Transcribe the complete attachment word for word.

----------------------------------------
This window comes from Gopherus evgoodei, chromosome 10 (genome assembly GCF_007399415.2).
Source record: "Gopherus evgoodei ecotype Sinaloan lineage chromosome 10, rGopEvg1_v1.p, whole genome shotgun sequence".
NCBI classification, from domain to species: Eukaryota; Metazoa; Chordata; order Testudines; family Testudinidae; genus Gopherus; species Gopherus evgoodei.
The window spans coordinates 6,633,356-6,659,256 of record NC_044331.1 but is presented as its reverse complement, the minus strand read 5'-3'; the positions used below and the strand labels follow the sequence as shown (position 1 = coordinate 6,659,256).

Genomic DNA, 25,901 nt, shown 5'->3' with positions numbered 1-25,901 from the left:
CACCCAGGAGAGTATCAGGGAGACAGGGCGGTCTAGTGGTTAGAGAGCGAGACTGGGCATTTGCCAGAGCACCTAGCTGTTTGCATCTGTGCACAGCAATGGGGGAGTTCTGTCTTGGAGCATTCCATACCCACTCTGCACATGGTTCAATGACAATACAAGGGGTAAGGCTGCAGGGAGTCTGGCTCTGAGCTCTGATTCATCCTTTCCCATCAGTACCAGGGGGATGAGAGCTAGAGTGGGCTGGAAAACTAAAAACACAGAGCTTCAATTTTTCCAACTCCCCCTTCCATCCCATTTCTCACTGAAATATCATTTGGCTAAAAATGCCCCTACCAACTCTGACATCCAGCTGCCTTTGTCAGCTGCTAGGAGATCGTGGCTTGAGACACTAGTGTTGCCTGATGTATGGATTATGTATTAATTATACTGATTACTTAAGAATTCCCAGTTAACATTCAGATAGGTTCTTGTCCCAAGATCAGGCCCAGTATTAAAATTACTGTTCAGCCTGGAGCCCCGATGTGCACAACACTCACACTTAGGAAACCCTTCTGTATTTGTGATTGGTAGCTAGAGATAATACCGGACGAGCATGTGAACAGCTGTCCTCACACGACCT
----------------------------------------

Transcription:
This window comes from Gopherus evgoodei, chromosome 10 (genome assembly GCF_007399415.2).
Source record: "Gopherus evgoodei ecotype Sinaloan lineage chromosome 10, rGopEvg1_v1.p, whole genome shotgun sequence".
NCBI classification, from domain to species: Eukaryota; Metazoa; Chordata; order Testudines; family Testudinidae; genus Gopherus; species Gopherus evgoodei.
The window spans coordinates 6,633,356-6,659,256 of record NC_044331.1 but is presented as its reverse complement, the minus strand read 5'-3'; the positions used below and the strand labels follow the sequence as shown (position 1 = coordinate 6,659,256).

Genomic DNA, 25,901 nt, shown 5'->3' with positions numbered 1-25,901 from the left:
CACCCAGGAGAGTATCAGGGAGACAGGGCGGTCTAGTGGTTAGAGAGCGAGACTGGGCATTTGCCAGAGCACCTAGCTGTTTGCATCTGTGCACAGCAATGGGGGAGTTCTGTCTTGGAGCATTCCATACCCACTCTGCACATGGTTCAATGACAATACAAGGGGTAAGGCTGCAGGGAGTCTGGCTCTGAGCTCTGATTCATCCTTTCCCATCAGTACCAGGGGGATGAGAGCTAGAGTGGGCTGGAAAACTAAAAACACAGAGCTTCAATTTTTCCAACTCCCCCTTCCATCCCATTTCTCACTGAAATATCATTTGGCTAAAAATGCCCCTACCAACTCTGACATCCAGCTGCCTTTGTCAGCTGCTAGGAGATCGTGGCTTGAGACACTAGTGTTGCCTGATGTATGGATTATGTATTAATTATACTGATTACTTAAGAATTCCCAGTTAACATTCAGATAGGTTCTTGTCCCAAGATCAGGCCCAGTATTAAAATTACTGTTCAGCCTGGAGCCCCGATGTGCACAACACTCACACTTAGGAAACCCTTCTGTATTTGTGATTGGTAGCTAGAGATAATACCGGACGAGCATGTGAACAGCTGTCCTCACACGACCT